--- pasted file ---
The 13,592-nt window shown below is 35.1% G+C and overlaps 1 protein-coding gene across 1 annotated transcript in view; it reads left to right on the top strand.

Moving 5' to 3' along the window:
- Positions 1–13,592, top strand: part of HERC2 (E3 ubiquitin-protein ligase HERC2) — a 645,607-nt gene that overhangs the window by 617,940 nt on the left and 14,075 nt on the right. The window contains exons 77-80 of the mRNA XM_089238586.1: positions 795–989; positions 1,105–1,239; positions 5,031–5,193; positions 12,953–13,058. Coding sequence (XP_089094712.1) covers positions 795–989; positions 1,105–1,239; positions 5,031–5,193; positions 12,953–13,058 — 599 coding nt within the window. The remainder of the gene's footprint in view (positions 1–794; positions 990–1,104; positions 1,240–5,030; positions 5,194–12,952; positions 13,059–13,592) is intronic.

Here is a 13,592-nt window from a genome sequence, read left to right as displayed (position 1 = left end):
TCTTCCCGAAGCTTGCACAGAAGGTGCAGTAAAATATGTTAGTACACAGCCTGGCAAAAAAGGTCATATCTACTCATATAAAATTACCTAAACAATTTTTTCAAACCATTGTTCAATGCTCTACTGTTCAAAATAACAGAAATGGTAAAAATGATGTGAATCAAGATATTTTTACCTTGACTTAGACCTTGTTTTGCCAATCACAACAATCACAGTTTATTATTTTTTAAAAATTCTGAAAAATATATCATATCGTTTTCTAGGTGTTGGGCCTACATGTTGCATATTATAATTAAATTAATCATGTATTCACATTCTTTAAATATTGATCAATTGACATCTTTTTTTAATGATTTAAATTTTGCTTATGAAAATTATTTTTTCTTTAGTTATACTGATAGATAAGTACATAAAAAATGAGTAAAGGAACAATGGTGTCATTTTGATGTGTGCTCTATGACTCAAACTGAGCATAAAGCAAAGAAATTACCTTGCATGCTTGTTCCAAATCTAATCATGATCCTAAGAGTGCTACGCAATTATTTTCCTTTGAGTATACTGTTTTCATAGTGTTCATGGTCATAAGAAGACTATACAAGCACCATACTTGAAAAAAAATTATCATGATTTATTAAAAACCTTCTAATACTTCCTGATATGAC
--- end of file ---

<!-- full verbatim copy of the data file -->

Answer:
The 13,592-nt window shown below is 35.1% G+C and overlaps 1 protein-coding gene across 1 annotated transcript in view; it reads left to right on the top strand.

Moving 5' to 3' along the window:
- Positions 1–13,592, top strand: part of HERC2 (E3 ubiquitin-protein ligase HERC2) — a 645,607-nt gene that overhangs the window by 617,940 nt on the left and 14,075 nt on the right. The window contains exons 77-80 of the mRNA XM_089238586.1: positions 795–989; positions 1,105–1,239; positions 5,031–5,193; positions 12,953–13,058. Coding sequence (XP_089094712.1) covers positions 795–989; positions 1,105–1,239; positions 5,031–5,193; positions 12,953–13,058 — 599 coding nt within the window. The remainder of the gene's footprint in view (positions 1–794; positions 990–1,104; positions 1,240–5,030; positions 5,194–12,952; positions 13,059–13,592) is intronic.

Here is a 13,592-nt window from a genome sequence, read left to right as displayed (position 1 = left end):
TCTTCCCGAAGCTTGCACAGAAGGTGCAGTAAAATATGTTAGTACACAGCCTGGCAAAAAAGGTCATATCTACTCATATAAAATTACCTAAACAATTTTTTCAAACCATTGTTCAATGCTCTACTGTTCAAAATAACAGAAATGGTAAAAATGATGTGAATCAAGATATTTTTACCTTGACTTAGACCTTGTTTTGCCAATCACAACAATCACAGTTTATTATTTTTTAAAAATTCTGAAAAATATATCATATCGTTTTCTAGGTGTTGGGCCTACATGTTGCATATTATAATTAAATTAATCATGTATTCACATTCTTTAAATATTGATCAATTGACATCTTTTTTTAATGATTTAAATTTTGCTTATGAAAATTATTTTTTCTTTAGTTATACTGATAGATAAGTACATAAAAAATGAGTAAAGGAACAATGGTGTCATTTTGATGTGTGCTCTATGACTCAAACTGAGCATAAAGCAAAGAAATTACCTTGCATGCTTGTTCCAAATCTAATCATGATCCTAAGAGTGCTACGCAATTATTTTCCTTTGAGTATACTGTTTTCATAGTGTTCATGGTCATAAGAAGACTATACAAGCACCATACTTGAAAAAAAATTATCATGATTTATTAAAAACCTTCTAATACTTCCTGATATGAC